Another reason why I prefer to shop local

I love shopping with local stores, and love supporting small business.  At least in theory.  I’m actually reasonably bad at doing it, because, like most people, the lure of cheap prices and the familiarity of nationwide chains means I just keep going to those stores.

My daughter has grown out of her swim nappy, and doesn’t need a swim nappy anymore, so I figured I would buy a new pair of swimming togs (swimmers, swimming costume, bathers, or whatever non-Queenslanders call the clothes you wear in the pool!). Which is all well and good, except that it is coming into ‘winter’, and that means that all the stores that have their stocking and ordering done at a central office have ‘winter’ clothes.

It’s 27 degrees celsius today where I live, and it is mid-May. So while the southern states are all rugging up in their ugg boots and jackets and beanies, we’re chilling back in thongs and t-shirts, and still going swimming. But, of course, the shops are full of boots and jackets and woollen jumpers and warm hats and raincoats and gumboots.  Not swimwear.

It seems to me to be a lovely idea that the clothing shops in the towns they are situated would predominantly sell the type of clothes that the people living in that town would require.  (it is, of course, useful to be able to buy warm clothes for travelling to cold climates).  It seems to me that a locally owned and operated business would be able to tailor their stock to the needs of their customers better than a business that is run from a central location.  I’m not really an expert in business, actually, I don’t really know much at all. But I’m putting it out there that it makes more sense in this regard that a local business would better stock products that locals are looking for.  I am sure there are managerial decisions made at many chain stores, but they still will have a limited range of stock to choose from.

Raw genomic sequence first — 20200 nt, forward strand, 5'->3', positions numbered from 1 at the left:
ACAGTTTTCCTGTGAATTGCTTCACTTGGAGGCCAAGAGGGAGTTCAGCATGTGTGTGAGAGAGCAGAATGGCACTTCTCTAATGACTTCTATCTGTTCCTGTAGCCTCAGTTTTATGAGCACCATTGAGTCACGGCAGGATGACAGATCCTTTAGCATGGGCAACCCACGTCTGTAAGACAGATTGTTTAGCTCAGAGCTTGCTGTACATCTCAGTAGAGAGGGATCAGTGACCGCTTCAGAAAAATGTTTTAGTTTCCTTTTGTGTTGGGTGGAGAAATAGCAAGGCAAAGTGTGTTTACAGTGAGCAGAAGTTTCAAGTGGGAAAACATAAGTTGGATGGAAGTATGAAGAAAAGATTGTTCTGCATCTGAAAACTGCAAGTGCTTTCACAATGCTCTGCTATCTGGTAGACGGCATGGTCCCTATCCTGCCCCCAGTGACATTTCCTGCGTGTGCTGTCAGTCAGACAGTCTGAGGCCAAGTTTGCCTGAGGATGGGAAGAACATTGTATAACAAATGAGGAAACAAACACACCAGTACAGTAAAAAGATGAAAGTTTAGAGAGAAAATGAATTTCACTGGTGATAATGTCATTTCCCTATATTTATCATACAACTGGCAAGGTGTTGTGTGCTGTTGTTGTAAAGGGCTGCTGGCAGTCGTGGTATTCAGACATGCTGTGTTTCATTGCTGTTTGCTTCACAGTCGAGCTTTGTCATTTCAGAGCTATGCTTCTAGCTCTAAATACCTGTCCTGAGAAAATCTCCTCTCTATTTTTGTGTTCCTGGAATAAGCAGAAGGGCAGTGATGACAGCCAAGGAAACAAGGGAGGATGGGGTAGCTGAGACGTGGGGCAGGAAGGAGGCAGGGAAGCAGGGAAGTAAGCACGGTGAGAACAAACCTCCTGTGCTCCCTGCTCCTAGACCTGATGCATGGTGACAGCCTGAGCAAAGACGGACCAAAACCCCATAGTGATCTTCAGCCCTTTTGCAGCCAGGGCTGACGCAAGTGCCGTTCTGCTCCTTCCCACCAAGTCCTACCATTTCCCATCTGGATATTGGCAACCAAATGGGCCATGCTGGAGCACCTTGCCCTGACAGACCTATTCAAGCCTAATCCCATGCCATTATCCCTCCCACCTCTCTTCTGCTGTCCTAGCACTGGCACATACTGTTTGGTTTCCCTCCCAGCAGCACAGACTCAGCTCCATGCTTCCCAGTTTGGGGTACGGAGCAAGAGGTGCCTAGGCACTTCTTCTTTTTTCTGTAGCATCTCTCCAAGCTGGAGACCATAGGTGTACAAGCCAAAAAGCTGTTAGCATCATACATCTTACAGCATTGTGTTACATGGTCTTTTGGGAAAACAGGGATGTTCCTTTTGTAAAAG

Now, if only I could find a locally owned children’s clothing store…


Living intentionally: reading

So…. my exciting new blog that I was going to be updating at least weekly fell apart after five or so posts.

But – hey! – I’m back.

Back on living simply, intentionally and beautifully.

I’ve set some goals this year. I’m not much of a goal setter. I tend to lose my way, get bored with my goals, find more exciting things I’d rather do, or realise I’m nowhere near achieving the goal and give up.

This year I have printed them out and stuck them on my wardrobe where I will see them.

I’m 8 weeks into the year and none of my goals are looking great. But I do have 10 months to go!

One of my goals is to read and review 50 books this year. This is part of my living intentionally. I do love to read, and I’m definitely a sucker for social history or social commentary. I’m hoping to review a stack of books this year, including some from ’50 books you must read before you die’ type lists, some I pick up randomly from the library because they look interesting, and some that have been lurking on my bookshelf for years waiting for me to read them so I can get rid of them!

It’s all part of living intentionally: I love to read. I want to read. I will read actual books as much as I read random internet articles.

(I’m totally an actual book person. Personal preference. I forget I’ve got any ebooks sitting on my phone, whereas the book that keeps getting shifted from dining table to kitchen bench to bedside table to coffee table serves as a physical reminder that, you know, I want to get that book read.)

What are you doing this year to live more intentionally?

The problem of packaging

How full is your bin each week?

I put mine out last night, almost one-third full of household rubbish. This is a 240L wheelie bin, so that’s about 0.8 cubic metres heading to landfill. We have about that much each week, which means we send 4 cubic metres every year to landfill, and this is not counting the garden waste that we top up the bin with each week.